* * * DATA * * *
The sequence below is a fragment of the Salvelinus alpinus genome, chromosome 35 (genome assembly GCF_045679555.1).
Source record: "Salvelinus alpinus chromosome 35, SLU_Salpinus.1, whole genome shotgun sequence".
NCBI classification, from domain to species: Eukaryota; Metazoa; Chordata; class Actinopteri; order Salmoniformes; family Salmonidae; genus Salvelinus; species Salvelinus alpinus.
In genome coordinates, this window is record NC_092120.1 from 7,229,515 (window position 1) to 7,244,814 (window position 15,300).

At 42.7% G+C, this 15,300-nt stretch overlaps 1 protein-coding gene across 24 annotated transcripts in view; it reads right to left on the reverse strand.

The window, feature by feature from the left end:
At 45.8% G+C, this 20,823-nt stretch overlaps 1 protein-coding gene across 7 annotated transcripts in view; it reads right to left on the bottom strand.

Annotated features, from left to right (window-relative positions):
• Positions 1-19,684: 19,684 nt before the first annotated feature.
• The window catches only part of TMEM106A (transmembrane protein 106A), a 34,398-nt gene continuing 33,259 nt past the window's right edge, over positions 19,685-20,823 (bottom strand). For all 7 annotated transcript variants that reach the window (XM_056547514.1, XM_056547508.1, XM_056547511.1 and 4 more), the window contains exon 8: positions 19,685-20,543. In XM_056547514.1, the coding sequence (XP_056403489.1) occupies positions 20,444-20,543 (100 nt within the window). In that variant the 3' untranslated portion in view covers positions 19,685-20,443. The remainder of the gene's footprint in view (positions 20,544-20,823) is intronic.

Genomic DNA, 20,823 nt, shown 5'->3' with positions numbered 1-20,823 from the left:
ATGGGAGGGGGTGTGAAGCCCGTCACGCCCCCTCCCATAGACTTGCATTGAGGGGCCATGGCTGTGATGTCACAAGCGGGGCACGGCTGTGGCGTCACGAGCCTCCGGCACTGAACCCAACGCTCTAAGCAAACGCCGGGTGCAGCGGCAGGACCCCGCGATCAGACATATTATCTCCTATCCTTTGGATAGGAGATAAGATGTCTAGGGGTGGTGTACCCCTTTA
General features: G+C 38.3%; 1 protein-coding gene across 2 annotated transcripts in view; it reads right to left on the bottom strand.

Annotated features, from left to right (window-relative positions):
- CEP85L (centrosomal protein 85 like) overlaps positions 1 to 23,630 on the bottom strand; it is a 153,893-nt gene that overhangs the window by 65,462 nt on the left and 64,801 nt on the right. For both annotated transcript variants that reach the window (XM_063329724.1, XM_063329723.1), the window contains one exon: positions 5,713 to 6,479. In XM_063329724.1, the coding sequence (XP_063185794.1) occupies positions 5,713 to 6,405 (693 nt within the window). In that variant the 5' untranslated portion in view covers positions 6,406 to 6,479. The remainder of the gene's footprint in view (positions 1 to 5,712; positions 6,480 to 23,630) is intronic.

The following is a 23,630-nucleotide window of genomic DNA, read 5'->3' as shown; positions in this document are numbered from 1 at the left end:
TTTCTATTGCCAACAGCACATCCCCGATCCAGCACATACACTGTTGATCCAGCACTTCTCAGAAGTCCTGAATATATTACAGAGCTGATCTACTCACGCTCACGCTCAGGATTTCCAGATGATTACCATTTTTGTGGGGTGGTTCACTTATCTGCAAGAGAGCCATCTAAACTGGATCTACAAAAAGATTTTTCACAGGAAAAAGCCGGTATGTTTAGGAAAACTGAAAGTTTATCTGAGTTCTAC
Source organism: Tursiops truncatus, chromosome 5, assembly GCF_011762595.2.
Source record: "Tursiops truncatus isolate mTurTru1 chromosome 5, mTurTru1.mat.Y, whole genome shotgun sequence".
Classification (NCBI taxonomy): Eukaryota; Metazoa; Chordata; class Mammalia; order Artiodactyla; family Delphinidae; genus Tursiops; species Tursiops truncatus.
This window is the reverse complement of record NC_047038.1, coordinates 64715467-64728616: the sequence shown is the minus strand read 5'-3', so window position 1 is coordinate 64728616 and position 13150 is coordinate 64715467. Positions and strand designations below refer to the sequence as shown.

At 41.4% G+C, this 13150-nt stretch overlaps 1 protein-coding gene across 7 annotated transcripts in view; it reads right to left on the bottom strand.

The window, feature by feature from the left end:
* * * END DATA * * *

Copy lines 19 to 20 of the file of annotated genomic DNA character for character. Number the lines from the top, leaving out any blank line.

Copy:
Source record: "Tursiops truncatus isolate mTurTru1 chromosome 5, mTurTru1.mat.Y, whole genome shotgun sequence".
Classification (NCBI taxonomy): Eukaryota; Metazoa; Chordata; class Mammalia; order Artiodactyla; family Delphinidae; genus Tursiops; species Tursiops truncatus.